Friday, April 29, 2011

Not So Tiny Tunes

Sabine, when she was first born, at Kaiser hospital in L.A.

Before I had Sabine, I would ride in cars with friends and their little ones, listening to children's music. I hated it. It drove me cah-razy. The music was bad or annoying. And usually the adorable peanut in the backseat wanted to hear the same song over and over again. I promised myself that I would never listen to children's' music while someday hopefully driving around with my own backseat nugget. I figured that if I stuck to my music, nugget would like it, never knowing what he/she was missing (at least for awhile).

I'm proud to report that I've actually achieved this for the time being. I'm shocked and grateful. Driving with loud music, the windows down and the wind in my hair is one of my most favorite things to do (and was greatly missed during my New York City subway-riding days).

Luckily, Sabine has always loved music. When I was five months pregnant, we took a family trip (with my in-laws) to St. Thomas. It was Carnival and Kadin's mom was super excited to take us to the parade. I was excited, too, until I arrived and saw there was no seating, no shade and a lot of walking in the hot sun along the parade route (Who am I kidding? I hate parades. I just never admit it because everyone else seems to love them and I don't want to be called "jaded." Again.). I was crabby and miserable until I felt Sabine start to kick inside my belly. It was one of the first times that I REALLY felt her kick. The other times felt more like indigestion than a growing human being moving around inside her little aquarium, also known as my gut. But it was as if she were kicking to the beat of the music. She wasn't really, but she was moving consistently and A LOT and she stopped when the music stopped. And since then, she starts moving her body every single time she hears music. It doesn't matter where she is or who is around, she starts dancing and smiling.

Now, remember my "What Do You Do All Day?" post, when I said that I would tell you why I was lucky to be Sabine's mama even though I went on and on about her insanity? This is one of the reasons. When we climb into the car together and I turn on music and roll down the windows, Sabine starts kicking her legs and moving her arms. She throws some clapping in there once and awhile and smiles the whole time. And when I stop at a light, I do the same thing and her smile grows even bigger. And we don't care who is watching in the car next to us. If we're in a store and hear a tune we like, it's the same thing. We dance as if no one is watching. And it feels really good to be that unselfconscious--that free--for the first time in my life.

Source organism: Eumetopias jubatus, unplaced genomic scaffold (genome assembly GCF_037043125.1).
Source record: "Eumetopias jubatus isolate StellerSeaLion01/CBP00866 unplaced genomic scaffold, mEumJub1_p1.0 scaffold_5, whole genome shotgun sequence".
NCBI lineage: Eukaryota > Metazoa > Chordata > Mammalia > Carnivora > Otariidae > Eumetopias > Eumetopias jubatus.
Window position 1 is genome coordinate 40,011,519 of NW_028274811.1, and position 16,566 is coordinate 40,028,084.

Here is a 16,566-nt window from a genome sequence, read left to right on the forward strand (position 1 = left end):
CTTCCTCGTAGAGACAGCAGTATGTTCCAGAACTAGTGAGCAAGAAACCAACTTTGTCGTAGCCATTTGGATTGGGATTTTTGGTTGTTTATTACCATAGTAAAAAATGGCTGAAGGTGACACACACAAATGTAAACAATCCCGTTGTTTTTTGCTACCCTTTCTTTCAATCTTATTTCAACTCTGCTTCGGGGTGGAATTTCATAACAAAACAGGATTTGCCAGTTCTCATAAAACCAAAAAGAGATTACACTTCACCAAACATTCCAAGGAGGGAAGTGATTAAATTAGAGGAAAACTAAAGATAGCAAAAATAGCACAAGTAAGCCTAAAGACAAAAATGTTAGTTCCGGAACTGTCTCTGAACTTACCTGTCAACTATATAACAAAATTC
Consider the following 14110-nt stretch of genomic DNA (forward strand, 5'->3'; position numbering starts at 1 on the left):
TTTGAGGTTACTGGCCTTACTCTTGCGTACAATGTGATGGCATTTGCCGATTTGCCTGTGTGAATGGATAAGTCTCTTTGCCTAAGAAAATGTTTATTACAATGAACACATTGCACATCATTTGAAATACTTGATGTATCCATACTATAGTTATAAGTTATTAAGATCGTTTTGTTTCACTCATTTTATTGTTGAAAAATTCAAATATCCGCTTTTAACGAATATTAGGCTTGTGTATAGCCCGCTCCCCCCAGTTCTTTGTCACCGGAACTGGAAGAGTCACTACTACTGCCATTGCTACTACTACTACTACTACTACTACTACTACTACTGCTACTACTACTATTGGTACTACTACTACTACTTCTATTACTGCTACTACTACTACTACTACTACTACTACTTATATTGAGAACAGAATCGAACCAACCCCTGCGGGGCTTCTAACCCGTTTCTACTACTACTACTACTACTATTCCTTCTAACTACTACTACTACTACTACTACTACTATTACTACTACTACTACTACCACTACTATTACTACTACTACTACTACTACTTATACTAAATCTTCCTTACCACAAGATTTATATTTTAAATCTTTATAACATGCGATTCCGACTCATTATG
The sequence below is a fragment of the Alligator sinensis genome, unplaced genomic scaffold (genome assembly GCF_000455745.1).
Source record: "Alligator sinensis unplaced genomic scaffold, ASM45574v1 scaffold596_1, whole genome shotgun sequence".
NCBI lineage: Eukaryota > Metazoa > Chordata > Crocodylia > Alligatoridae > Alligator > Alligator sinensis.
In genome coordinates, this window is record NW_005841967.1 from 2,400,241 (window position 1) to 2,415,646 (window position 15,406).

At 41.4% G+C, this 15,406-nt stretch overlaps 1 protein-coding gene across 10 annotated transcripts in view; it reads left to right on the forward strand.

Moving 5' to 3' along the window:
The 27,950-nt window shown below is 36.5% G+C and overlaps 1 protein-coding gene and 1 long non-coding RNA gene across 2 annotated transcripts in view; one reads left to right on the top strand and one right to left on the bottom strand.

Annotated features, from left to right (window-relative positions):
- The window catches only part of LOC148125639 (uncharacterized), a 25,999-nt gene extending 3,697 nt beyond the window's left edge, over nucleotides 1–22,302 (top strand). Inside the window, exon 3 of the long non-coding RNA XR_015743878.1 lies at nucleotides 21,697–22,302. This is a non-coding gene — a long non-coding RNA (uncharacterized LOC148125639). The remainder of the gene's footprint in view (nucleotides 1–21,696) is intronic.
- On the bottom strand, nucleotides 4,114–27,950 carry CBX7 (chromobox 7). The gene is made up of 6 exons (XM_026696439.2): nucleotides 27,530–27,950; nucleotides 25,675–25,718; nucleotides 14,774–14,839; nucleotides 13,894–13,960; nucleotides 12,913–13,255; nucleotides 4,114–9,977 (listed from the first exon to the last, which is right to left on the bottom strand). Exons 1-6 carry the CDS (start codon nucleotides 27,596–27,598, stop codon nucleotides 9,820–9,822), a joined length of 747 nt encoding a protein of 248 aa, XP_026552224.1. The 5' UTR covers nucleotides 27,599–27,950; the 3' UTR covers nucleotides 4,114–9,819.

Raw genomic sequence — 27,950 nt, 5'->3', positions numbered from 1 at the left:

Here's our current playlist (This is music we agree on. She's a tougher critic than I'd like her to be):

1. Sex on Fire--Kings of Leon (by far, her new favorite)

2. Annie Waits--Ben Folds

3. Zak and Sara--Ben Folds

4. I Feel It All--Feist

5. Sealion--Feist

6. Let England Shake--PJ Harvey

7. August Day Song--Bebel Gilberto

8. They Say Vision--Res

9. Sunday Morning--K-OS (definitely her all-time favorite)

10. Anything by Gorillaz

11. Breakdown--Handsome Boy Modeling School

12. Yoshimi Battles the Pink Robots--The Flaming Lips

...and if she's not into **THIS**, I will seriously lose it. Modest Mouse and Oukast? Found out yesterday and thought I'd died and went to music heaven.

Calypso St. Barth

Calypso St. Barth for Target is available on Sunday (May 1)! Happy almost Mother's Day to me. I remember living in New York and wandering around NoLita. I was obsessed with the shop there and everything in it (loose-fitting pieces in colors like turquoise, fuschia, tangerine and lemon with just the right amount of beading or trim or sparkle detail...making you want to run off to Istanbul or Morocco or the South of France or Portugal). Of course, I couldn't afford it on the slave wage I was making as an editorial assistant at Allure magazine. But now it's super affordable because it's at Target!

P.S. My special shopping secret that I really don't want to share but will anyway is at the Calypso St. Barth website. If you shop their online sale section but wait to purchase until they advertise for 50% off the sale price, you will seriously score.

P.P.S. Sabine tried to eat coffee grounds, a quarter, and a tube of my favorite fuchsia lipstick while I was writing this.

Thursday, April 28, 2011

Mountain Climbing

Before I met the man who is now my husband, I planned a three-week trip to Peru. The idea was to work and live in an orphanage for two weeks and then hike the Andes for four days to see Machu Picchu. I was interested in volunteering at an orphanage because I was in my late thirties, boyfriend-less and felt destined to be a lonely, old and childless cat lady. The orphanage work (caring for the kids and helping to repair the building, too) was in preparation for a possible future adoption. I really wanted to be a mom (and figured that if there was a motherless child out there, maybe we could be less lonely together). The hiking to Machu Picchu idea came about because I was writing and editing for an architecture magazine and wanted to see what a mountain-high, fifteenth-century Inca compound looked like. But I almost died getting there.

Here's most of a post-trip letter I wrote to my fellow Cusco, Peru, orphanage volunteers (who were smart enough to daytrip via train to Machu Picchu):